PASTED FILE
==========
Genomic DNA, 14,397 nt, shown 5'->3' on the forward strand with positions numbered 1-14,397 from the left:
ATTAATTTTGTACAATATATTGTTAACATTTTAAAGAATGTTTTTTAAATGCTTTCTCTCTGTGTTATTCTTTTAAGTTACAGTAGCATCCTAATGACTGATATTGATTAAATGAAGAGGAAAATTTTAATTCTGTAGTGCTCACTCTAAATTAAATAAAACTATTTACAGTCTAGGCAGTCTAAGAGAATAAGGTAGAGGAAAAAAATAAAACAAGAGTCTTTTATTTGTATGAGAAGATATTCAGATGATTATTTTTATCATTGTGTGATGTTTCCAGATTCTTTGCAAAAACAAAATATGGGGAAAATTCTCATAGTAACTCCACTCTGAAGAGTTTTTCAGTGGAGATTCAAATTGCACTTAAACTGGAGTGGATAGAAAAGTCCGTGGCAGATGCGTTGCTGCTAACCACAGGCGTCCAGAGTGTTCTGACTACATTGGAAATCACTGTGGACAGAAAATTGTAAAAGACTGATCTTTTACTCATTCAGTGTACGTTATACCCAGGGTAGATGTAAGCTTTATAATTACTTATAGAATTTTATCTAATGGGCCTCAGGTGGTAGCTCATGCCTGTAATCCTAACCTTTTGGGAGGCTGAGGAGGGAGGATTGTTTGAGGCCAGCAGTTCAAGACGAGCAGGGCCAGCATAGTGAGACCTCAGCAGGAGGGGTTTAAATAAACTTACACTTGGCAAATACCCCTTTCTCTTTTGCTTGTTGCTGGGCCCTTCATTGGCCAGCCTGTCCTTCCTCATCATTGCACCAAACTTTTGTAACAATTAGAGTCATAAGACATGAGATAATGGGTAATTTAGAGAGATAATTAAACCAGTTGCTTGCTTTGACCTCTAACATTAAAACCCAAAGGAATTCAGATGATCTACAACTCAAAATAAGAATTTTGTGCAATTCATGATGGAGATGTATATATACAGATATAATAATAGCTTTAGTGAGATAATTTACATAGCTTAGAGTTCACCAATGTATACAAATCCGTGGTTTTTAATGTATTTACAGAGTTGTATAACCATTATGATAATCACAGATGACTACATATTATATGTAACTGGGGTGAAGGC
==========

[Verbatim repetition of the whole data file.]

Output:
Genomic DNA, 14,397 nt, shown 5'->3' on the forward strand with positions numbered 1-14,397 from the left:
ATTAATTTTGTACAATATATTGTTAACATTTTAAAGAATGTTTTTTAAATGCTTTCTCTCTGTGTTATTCTTTTAAGTTACAGTAGCATCCTAATGACTGATATTGATTAAATGAAGAGGAAAATTTTAATTCTGTAGTGCTCACTCTAAATTAAATAAAACTATTTACAGTCTAGGCAGTCTAAGAGAATAAGGTAGAGGAAAAAAATAAAACAAGAGTCTTTTATTTGTATGAGAAGATATTCAGATGATTATTTTTATCATTGTGTGATGTTTCCAGATTCTTTGCAAAAACAAAATATGGGGAAAATTCTCATAGTAACTCCACTCTGAAGAGTTTTTCAGTGGAGATTCAAATTGCACTTAAACTGGAGTGGATAGAAAAGTCCGTGGCAGATGCGTTGCTGCTAACCACAGGCGTCCAGAGTGTTCTGACTACATTGGAAATCACTGTGGACAGAAAATTGTAAAAGACTGATCTTTTACTCATTCAGTGTACGTTATACCCAGGGTAGATGTAAGCTTTATAATTACTTATAGAATTTTATCTAATGGGCCTCAGGTGGTAGCTCATGCCTGTAATCCTAACCTTTTGGGAGGCTGAGGAGGGAGGATTGTTTGAGGCCAGCAGTTCAAGACGAGCAGGGCCAGCATAGTGAGACCTCAGCAGGAGGGGTTTAAATAAACTTACACTTGGCAAATACCCCTTTCTCTTTTGCTTGTTGCTGGGCCCTTCATTGGCCAGCCTGTCCTTCCTCATCATTGCACCAAACTTTTGTAACAATTAGAGTCATAAGACATGAGATAATGGGTAATTTAGAGAGATAATTAAACCAGTTGCTTGCTTTGACCTCTAACATTAAAACCCAAAGGAATTCAGATGATCTACAACTCAAAATAAGAATTTTGTGCAATTCATGATGGAGATGTATATATACAGATATAATAATAGCTTTAGTGAGATAATTTACATAGCTTAGAGTTCACCAATGTATACAAATCCGTGGTTTTTAATGTATTTACAGAGTTGTATAACCATTATGATAATCACAGATGACTACATATTATATGTAACTGGGGTGAAGGC